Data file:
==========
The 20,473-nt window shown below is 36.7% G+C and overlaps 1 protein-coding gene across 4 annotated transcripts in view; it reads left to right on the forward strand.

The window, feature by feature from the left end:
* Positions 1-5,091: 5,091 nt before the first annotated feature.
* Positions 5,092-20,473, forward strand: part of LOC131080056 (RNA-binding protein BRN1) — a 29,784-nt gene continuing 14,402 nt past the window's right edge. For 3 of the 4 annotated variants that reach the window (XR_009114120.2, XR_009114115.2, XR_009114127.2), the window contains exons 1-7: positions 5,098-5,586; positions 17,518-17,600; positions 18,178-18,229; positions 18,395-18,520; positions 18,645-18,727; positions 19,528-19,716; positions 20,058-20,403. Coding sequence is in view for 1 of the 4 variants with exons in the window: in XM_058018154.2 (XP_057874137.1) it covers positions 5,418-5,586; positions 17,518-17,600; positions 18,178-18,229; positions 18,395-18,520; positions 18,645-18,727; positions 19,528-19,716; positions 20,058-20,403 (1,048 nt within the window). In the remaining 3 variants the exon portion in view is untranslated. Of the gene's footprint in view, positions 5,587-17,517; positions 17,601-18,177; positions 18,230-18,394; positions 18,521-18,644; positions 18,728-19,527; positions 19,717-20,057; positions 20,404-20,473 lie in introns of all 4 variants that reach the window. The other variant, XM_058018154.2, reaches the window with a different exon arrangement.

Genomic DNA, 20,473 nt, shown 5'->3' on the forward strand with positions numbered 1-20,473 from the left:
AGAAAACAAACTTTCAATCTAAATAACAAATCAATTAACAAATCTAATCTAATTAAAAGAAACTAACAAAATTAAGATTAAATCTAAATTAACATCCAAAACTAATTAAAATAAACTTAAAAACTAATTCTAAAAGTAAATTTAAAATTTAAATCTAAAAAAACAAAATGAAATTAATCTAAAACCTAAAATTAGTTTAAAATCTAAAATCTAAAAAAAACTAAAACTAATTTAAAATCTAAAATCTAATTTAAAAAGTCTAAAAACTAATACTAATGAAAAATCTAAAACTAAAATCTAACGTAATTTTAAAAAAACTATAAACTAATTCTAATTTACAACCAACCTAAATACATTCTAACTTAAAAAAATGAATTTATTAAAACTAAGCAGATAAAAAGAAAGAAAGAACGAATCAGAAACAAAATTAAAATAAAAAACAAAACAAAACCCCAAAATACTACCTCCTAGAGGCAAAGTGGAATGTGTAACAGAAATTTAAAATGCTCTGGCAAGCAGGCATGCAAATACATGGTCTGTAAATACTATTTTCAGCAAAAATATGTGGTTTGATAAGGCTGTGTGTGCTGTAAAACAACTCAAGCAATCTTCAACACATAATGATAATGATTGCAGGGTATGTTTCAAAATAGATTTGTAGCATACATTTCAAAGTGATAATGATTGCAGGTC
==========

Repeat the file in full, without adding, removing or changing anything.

The 20,473-nt window shown below is 36.7% G+C and overlaps 1 protein-coding gene across 4 annotated transcripts in view; it reads left to right on the forward strand.

The window, feature by feature from the left end:
* Positions 1-5,091: 5,091 nt before the first annotated feature.
* Positions 5,092-20,473, forward strand: part of LOC131080056 (RNA-binding protein BRN1) — a 29,784-nt gene continuing 14,402 nt past the window's right edge. For 3 of the 4 annotated variants that reach the window (XR_009114120.2, XR_009114115.2, XR_009114127.2), the window contains exons 1-7: positions 5,098-5,586; positions 17,518-17,600; positions 18,178-18,229; positions 18,395-18,520; positions 18,645-18,727; positions 19,528-19,716; positions 20,058-20,403. Coding sequence is in view for 1 of the 4 variants with exons in the window: in XM_058018154.2 (XP_057874137.1) it covers positions 5,418-5,586; positions 17,518-17,600; positions 18,178-18,229; positions 18,395-18,520; positions 18,645-18,727; positions 19,528-19,716; positions 20,058-20,403 (1,048 nt within the window). In the remaining 3 variants the exon portion in view is untranslated. Of the gene's footprint in view, positions 5,587-17,517; positions 17,601-18,177; positions 18,230-18,394; positions 18,521-18,644; positions 18,728-19,527; positions 19,717-20,057; positions 20,404-20,473 lie in introns of all 4 variants that reach the window. The other variant, XM_058018154.2, reaches the window with a different exon arrangement.

Genomic DNA, 20,473 nt, shown 5'->3' on the forward strand with positions numbered 1-20,473 from the left:
AGAAAACAAACTTTCAATCTAAATAACAAATCAATTAACAAATCTAATCTAATTAAAAGAAACTAACAAAATTAAGATTAAATCTAAATTAACATCCAAAACTAATTAAAATAAACTTAAAAACTAATTCTAAAAGTAAATTTAAAATTTAAATCTAAAAAAACAAAATGAAATTAATCTAAAACCTAAAATTAGTTTAAAATCTAAAATCTAAAAAAAACTAAAACTAATTTAAAATCTAAAATCTAATTTAAAAAGTCTAAAAACTAATACTAATGAAAAATCTAAAACTAAAATCTAACGTAATTTTAAAAAAACTATAAACTAATTCTAATTTACAACCAACCTAAATACATTCTAACTTAAAAAAATGAATTTATTAAAACTAAGCAGATAAAAAGAAAGAAAGAACGAATCAGAAACAAAATTAAAATAAAAAACAAAACAAAACCCCAAAATACTACCTCCTAGAGGCAAAGTGGAATGTGTAACAGAAATTTAAAATGCTCTGGCAAGCAGGCATGCAAATACATGGTCTGTAAATACTATTTTCAGCAAAAATATGTGGTTTGATAAGGCTGTGTGTGCTGTAAAACAACTCAAGCAATCTTCAACACATAATGATAATGATTGCAGGGTATGTTTCAAAATAGATTTGTAGCATACATTTCAAAGTGATAATGATTGCAGGTC